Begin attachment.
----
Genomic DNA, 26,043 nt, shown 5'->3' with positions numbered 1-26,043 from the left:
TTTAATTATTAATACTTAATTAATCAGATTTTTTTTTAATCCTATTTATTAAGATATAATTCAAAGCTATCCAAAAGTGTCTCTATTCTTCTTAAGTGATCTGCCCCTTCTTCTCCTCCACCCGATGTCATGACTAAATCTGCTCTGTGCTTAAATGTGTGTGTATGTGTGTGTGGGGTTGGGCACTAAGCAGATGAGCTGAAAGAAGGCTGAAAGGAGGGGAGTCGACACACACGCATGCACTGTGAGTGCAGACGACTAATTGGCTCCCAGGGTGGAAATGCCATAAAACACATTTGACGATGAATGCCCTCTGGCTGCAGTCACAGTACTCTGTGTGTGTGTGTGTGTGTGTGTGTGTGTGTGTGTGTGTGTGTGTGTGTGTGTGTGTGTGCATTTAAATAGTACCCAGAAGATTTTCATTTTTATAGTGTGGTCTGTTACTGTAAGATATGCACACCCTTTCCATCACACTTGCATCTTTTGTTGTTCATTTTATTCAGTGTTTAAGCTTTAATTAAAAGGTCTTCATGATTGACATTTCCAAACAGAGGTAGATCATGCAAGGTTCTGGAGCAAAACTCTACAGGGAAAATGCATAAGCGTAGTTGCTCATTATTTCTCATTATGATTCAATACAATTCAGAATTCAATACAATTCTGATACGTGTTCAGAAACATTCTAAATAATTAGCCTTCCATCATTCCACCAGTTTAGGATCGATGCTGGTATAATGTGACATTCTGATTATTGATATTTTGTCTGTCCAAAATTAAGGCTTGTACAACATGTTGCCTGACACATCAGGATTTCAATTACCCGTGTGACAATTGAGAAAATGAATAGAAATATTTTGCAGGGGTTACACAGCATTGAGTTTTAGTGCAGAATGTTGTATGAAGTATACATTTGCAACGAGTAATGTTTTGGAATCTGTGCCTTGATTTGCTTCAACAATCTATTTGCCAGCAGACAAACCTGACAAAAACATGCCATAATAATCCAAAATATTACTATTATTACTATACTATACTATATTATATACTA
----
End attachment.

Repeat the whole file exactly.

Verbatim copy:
Genomic DNA, 26,043 nt, shown 5'->3' with positions numbered 1-26,043 from the left:
TTTAATTATTAATACTTAATTAATCAGATTTTTTTTTAATCCTATTTATTAAGATATAATTCAAAGCTATCCAAAAGTGTCTCTATTCTTCTTAAGTGATCTGCCCCTTCTTCTCCTCCACCCGATGTCATGACTAAATCTGCTCTGTGCTTAAATGTGTGTGTATGTGTGTGTGGGGTTGGGCACTAAGCAGATGAGCTGAAAGAAGGCTGAAAGGAGGGGAGTCGACACACACGCATGCACTGTGAGTGCAGACGACTAATTGGCTCCCAGGGTGGAAATGCCATAAAACACATTTGACGATGAATGCCCTCTGGCTGCAGTCACAGTACTCTGTGTGTGTGTGTGTGTGTGTGTGTGTGTGTGTGTGTGTGTGTGTGTGTGTGTGTGTGTGCATTTAAATAGTACCCAGAAGATTTTCATTTTTATAGTGTGGTCTGTTACTGTAAGATATGCACACCCTTTCCATCACACTTGCATCTTTTGTTGTTCATTTTATTCAGTGTTTAAGCTTTAATTAAAAGGTCTTCATGATTGACATTTCCAAACAGAGGTAGATCATGCAAGGTTCTGGAGCAAAACTCTACAGGGAAAATGCATAAGCGTAGTTGCTCATTATTTCTCATTATGATTCAATACAATTCAGAATTCAATACAATTCTGATACGTGTTCAGAAACATTCTAAATAATTAGCCTTCCATCATTCCACCAGTTTAGGATCGATGCTGGTATAATGTGACATTCTGATTATTGATATTTTGTCTGTCCAAAATTAAGGCTTGTACAACATGTTGCCTGACACATCAGGATTTCAATTACCCGTGTGACAATTGAGAAAATGAATAGAAATATTTTGCAGGGGTTACACAGCATTGAGTTTTAGTGCAGAATGTTGTATGAAGTATACATTTGCAACGAGTAATGTTTTGGAATCTGTGCCTTGATTTGCTTCAACAATCTATTTGCCAGCAGACAAACCTGACAAAAACATGCCATAATAATCCAAAATATTACTATTATTACTATACTATACTATATTATATACTA